By Becky Jane Newbold
Four decades of teaching America to sing wrote James D. Vaughan’s name in the history books, especially in Lawrenceburg, Tennessee. On the third floor of the Sun Trust Bank on the square is a collection of radio equipment, musical instruments and various articles once connected with James D. Vaughan.
In July, the James D. Vaughan Quartet Festival at the Crockett Theatre will honor his memory in Lawrenceburg, the birthplace of Southern Gospel Music.
Museum Curator Tom Crews has overseen the collection since
the beginning in 1999. A paid position the first couple of years, he continued to volunteer when the pay stopped. Crews knowledge of the Vaughan family and school was impressive. And his interest is in the blood since he is related to the “Singing Speer Family” who moved to Lawrenceburg in 1930.
James D. Vaughan financed the first professional Southern Gospel Quartet in May of 1910 and during his lifetime published six million songbooks developing the shaped-note method. Singing schools, the first radio broadcasting station licensed in Tennessee, recordings, magazine and publishing songbooks originated from the same location on which the bank now rests.
Vaughan moved to Lawrenceburg in 1902 where he founded the Vaughan Music Company. Songwriters were able to come to the music company and use typesetting equipment to create their music for print. By 1925, Vaughan had sixteen full-time gospel quartets. By 1934 they were touring the nation in a fleet of cars owned by Vaughan.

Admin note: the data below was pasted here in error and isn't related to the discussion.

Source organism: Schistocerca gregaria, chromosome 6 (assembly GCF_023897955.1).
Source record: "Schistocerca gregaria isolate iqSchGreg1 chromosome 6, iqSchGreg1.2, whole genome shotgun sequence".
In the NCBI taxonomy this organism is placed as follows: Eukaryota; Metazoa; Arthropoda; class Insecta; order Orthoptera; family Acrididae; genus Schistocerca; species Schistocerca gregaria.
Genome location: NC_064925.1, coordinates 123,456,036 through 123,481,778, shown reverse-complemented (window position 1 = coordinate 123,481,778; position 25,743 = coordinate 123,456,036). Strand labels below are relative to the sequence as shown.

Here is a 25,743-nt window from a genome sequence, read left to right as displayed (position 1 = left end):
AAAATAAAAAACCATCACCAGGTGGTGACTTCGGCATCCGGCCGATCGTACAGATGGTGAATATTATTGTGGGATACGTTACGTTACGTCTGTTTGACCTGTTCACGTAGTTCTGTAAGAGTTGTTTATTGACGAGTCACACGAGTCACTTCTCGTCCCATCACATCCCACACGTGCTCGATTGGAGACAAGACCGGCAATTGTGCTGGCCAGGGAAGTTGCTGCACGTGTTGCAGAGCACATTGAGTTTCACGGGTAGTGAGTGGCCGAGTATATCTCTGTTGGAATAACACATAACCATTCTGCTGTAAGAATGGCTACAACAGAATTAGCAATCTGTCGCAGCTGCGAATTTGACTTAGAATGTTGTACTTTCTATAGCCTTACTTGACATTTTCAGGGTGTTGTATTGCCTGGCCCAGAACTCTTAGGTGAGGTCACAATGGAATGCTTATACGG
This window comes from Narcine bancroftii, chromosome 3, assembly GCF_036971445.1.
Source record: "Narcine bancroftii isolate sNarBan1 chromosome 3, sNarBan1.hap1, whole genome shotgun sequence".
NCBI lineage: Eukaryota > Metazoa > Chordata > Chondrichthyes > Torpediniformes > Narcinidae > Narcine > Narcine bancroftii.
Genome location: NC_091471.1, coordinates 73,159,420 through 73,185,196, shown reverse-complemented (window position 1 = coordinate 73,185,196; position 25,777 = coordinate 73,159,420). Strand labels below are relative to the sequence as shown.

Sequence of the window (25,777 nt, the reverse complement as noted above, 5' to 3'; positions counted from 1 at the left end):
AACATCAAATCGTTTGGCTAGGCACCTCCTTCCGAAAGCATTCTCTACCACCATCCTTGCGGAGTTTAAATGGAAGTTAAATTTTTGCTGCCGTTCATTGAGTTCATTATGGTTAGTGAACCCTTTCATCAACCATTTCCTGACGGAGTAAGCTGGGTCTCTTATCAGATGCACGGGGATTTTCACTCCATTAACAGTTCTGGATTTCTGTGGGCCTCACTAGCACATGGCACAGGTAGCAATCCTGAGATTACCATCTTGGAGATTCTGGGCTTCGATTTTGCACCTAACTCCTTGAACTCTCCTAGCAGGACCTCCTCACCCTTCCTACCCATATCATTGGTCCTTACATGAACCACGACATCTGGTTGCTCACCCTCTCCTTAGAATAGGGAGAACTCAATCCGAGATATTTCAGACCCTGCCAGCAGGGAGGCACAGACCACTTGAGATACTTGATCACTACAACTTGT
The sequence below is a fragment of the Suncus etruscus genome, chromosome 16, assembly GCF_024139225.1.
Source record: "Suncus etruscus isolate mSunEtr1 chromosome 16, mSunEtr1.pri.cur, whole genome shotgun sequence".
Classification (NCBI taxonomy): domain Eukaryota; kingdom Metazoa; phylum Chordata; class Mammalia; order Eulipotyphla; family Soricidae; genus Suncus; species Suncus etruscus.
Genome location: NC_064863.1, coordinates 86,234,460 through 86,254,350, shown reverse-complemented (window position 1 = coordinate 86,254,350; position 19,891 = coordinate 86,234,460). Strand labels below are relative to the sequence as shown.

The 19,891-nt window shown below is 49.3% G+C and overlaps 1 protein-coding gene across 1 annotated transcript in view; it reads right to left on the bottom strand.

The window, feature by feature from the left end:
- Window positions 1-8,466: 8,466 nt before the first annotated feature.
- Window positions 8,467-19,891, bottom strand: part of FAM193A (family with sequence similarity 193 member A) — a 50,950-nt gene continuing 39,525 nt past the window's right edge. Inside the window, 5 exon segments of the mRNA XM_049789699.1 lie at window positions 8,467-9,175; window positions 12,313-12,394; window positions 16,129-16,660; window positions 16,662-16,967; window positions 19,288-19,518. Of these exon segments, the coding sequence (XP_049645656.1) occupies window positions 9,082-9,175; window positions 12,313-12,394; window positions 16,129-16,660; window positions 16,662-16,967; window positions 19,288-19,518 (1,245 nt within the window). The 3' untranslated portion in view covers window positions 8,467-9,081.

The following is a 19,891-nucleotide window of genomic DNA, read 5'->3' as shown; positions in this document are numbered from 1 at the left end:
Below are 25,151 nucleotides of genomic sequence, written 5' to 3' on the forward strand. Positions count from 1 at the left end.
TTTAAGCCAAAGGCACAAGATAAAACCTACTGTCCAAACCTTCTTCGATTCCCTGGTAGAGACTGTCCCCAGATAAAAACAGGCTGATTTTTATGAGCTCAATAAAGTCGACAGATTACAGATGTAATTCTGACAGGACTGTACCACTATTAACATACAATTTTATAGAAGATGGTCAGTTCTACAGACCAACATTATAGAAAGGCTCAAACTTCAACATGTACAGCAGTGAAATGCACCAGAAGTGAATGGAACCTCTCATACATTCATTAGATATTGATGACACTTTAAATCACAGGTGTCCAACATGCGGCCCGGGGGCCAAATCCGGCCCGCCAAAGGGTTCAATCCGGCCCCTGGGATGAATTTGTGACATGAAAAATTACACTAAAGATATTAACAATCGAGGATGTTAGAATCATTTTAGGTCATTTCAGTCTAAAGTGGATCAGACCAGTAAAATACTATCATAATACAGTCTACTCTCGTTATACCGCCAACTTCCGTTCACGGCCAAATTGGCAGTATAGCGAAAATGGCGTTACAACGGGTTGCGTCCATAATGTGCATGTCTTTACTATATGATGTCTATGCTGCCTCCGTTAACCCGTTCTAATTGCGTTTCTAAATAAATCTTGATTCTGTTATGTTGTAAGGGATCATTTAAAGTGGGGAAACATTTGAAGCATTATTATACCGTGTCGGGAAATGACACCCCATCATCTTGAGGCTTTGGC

Numerous quartets got their start with the Vaughans. The Singing Speer Family was thought by many as one of the greatest of all the Southern Gospel Music groups.
It was suspected the farmer G. T. Speer (also known as “Dad”
Speer) started singing as a way to get out of the fields. G. T. and Lena Speer, taught their children, Mary Tom, Rosa Nell, Brock and Ben to sing parts and the Singing Speer Family became history.
“There are 14 of us first cousins,” Crews began. “And there is one who knows nothing about music. When I go to church, I move my mouth without uttering a note,” he told. “They are all talented in music. Every last one of them,” he added.
Crews’ part is in preservation of the legacy. The James D. Vaughan Quartet Festival will run three days, July 25-27, 2013 inside the Crockett Theatre just off the square with matinees on Friday and Saturday at 1 p.m.
“The theatre seats 1,200. It’ll be full every night,” Crews said.
The event is sponsored by Lawrenceburg Main Street Association. For information, visit www.lawrenceburgtn.gov